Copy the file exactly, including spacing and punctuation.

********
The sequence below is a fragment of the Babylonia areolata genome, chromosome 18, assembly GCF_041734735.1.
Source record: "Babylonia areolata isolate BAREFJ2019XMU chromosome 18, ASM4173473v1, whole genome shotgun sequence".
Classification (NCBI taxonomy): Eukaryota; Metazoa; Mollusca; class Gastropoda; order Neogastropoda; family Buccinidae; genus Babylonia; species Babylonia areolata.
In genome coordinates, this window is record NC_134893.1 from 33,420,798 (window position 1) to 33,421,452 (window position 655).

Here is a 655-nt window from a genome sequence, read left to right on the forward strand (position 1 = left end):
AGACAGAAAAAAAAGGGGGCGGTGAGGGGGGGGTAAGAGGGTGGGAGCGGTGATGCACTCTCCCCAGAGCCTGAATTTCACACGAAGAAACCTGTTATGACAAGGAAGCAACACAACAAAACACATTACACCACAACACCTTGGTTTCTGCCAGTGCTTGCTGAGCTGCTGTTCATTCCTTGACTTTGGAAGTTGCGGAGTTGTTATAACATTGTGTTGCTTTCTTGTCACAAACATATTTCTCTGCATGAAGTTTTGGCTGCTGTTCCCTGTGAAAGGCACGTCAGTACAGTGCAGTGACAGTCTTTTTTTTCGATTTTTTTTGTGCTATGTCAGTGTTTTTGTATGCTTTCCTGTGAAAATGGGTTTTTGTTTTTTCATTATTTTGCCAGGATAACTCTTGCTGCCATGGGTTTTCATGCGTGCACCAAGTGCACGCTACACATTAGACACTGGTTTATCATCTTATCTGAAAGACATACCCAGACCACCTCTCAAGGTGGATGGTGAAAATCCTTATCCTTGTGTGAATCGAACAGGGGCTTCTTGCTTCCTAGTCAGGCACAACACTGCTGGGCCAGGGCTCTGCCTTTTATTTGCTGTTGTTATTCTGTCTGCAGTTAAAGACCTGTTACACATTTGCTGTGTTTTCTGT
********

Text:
The sequence below is a fragment of the Babylonia areolata genome, chromosome 18, assembly GCF_041734735.1.
Source record: "Babylonia areolata isolate BAREFJ2019XMU chromosome 18, ASM4173473v1, whole genome shotgun sequence".
Classification (NCBI taxonomy): Eukaryota; Metazoa; Mollusca; class Gastropoda; order Neogastropoda; family Buccinidae; genus Babylonia; species Babylonia areolata.
In genome coordinates, this window is record NC_134893.1 from 33,420,798 (window position 1) to 33,421,452 (window position 655).

Here is a 655-nt window from a genome sequence, read left to right on the forward strand (position 1 = left end):
AGACAGAAAAAAAAGGGGGCGGTGAGGGGGGGGTAAGAGGGTGGGAGCGGTGATGCACTCTCCCCAGAGCCTGAATTTCACACGAAGAAACCTGTTATGACAAGGAAGCAACACAACAAAACACATTACACCACAACACCTTGGTTTCTGCCAGTGCTTGCTGAGCTGCTGTTCATTCCTTGACTTTGGAAGTTGCGGAGTTGTTATAACATTGTGTTGCTTTCTTGTCACAAACATATTTCTCTGCATGAAGTTTTGGCTGCTGTTCCCTGTGAAAGGCACGTCAGTACAGTGCAGTGACAGTCTTTTTTTTCGATTTTTTTTGTGCTATGTCAGTGTTTTTGTATGCTTTCCTGTGAAAATGGGTTTTTGTTTTTTCATTATTTTGCCAGGATAACTCTTGCTGCCATGGGTTTTCATGCGTGCACCAAGTGCACGCTACACATTAGACACTGGTTTATCATCTTATCTGAAAGACATACCCAGACCACCTCTCAAGGTGGATGGTGAAAATCCTTATCCTTGTGTGAATCGAACAGGGGCTTCTTGCTTCCTAGTCAGGCACAACACTGCTGGGCCAGGGCTCTGCCTTTTATTTGCTGTTGTTATTCTGTCTGCAGTTAAAGACCTGTTACACATTTGCTGTGTTTTCTGT